Identifier

etd-04112016-113911

Degree

Doctor of Philosophy (PhD)

Department

Finance

Document Type

Dissertation

Abstract

This dissertation presents two essays dealing with corporate equity transactions. The first essay concerns an equity issuing transaction, the initial public offering (IPO), and specifically lockups, which restrict sales by pre-IPO shareholders. We improve upon the methodology for testing theory related to lockup length through the use of a multinomial logit as well as explore the reasons for and implications of multiple lockup agreements. We find that multiple lockups are associated with dual class equity structures, high book-to-market values, and more secondary shares offered. Offerings that include multiple lockups are more likely to deviate in (weighted average) length from the typical 180 day lockup term. Additionally, we are the first to associate lockup decisions with long run stock performance. The second essay addresses a corporate equity reducing transaction, the accelerated share repurchase (ASR). In an ASR, the repurchasing firm receives substantially all of the shares subject to the repurchase immediately instead of over a longer period of time as in an open market repurchase (OMR). In this second essay, we investigate whether the immediacy of the ASR allows the firm to increase earnings per share by distributing earnings over fewer shares, and indeed we find that firms that would be expected to fall two or more cents shy of median earnings expectations are very significantly more likely to elect an ASR as compared to an OMR. In contrast, those firms that would be expected to exceed earnings by two or more cents are weakly significantly less likely to elect an ASR. Further, the form of repurchase does not impact earnings performance in the four quarters subsequent to a repurchase. Despite the higher abnormal returns associated with the announcement of an ASR, the market does not appear to be able to tell at the time of announcement whether the repurchase is manipulative. In the long run, manipulative repurchasers perform more poorly than non-manipulative repurchasers, but perform better than those firms that miss expectations.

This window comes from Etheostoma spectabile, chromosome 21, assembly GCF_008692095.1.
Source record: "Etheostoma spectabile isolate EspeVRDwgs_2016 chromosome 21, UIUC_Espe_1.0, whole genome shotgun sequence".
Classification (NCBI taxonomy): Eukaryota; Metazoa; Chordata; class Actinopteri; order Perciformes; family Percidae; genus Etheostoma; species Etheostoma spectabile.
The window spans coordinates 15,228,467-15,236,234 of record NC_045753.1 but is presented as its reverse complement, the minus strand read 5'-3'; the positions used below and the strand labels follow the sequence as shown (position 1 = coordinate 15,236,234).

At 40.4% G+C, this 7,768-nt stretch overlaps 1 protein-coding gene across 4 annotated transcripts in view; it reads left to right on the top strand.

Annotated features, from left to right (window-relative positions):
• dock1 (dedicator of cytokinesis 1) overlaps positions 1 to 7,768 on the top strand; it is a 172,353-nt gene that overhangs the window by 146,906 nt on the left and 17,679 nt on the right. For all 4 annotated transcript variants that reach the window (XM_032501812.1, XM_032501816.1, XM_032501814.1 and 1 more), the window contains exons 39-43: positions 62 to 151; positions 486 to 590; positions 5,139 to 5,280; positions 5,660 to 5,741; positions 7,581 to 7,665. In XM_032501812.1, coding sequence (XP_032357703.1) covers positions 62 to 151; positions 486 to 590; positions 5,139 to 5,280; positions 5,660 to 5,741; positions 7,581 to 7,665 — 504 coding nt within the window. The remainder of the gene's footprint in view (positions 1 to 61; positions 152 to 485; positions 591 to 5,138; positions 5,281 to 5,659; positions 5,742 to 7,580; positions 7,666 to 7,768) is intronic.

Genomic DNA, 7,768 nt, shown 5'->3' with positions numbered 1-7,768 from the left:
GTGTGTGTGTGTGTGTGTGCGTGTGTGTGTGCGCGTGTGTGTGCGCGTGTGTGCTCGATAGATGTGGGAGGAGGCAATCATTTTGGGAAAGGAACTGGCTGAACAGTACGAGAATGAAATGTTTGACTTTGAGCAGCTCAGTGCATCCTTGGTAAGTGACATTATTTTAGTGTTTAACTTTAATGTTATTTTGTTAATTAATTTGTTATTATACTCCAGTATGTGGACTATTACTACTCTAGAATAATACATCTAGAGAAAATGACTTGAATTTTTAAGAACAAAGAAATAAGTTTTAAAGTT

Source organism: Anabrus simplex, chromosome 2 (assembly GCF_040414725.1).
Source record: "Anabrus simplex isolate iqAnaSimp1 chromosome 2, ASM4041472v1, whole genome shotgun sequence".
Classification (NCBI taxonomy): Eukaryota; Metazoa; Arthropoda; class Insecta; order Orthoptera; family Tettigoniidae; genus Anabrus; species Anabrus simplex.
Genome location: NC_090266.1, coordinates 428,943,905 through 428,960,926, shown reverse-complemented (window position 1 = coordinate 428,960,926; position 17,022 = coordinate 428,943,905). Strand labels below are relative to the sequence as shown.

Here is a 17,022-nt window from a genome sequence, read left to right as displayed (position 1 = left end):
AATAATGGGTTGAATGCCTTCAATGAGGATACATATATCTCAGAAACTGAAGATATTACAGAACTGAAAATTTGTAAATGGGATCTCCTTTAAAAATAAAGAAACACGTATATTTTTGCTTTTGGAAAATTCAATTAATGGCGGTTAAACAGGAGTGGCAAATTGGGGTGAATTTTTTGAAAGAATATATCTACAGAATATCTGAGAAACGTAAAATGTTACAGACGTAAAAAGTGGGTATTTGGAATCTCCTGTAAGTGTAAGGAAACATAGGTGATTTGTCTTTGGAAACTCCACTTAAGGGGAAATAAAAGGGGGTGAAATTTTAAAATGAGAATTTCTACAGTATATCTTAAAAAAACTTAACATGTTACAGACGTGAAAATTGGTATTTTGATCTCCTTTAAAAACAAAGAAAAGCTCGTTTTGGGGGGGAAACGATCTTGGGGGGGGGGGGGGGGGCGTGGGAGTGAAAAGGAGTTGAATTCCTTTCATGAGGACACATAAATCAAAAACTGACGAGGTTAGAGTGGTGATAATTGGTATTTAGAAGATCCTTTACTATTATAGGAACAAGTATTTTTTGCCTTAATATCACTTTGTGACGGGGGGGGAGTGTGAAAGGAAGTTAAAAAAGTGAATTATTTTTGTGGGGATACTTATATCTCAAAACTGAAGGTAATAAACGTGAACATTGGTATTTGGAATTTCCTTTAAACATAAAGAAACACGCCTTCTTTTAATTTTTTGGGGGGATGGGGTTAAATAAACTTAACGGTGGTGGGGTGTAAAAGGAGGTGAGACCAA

Date

2016

Document Availability at the Time of Submission

Release the entire work immediately for access worldwide.

Committee Chair

Slawson, Carlos

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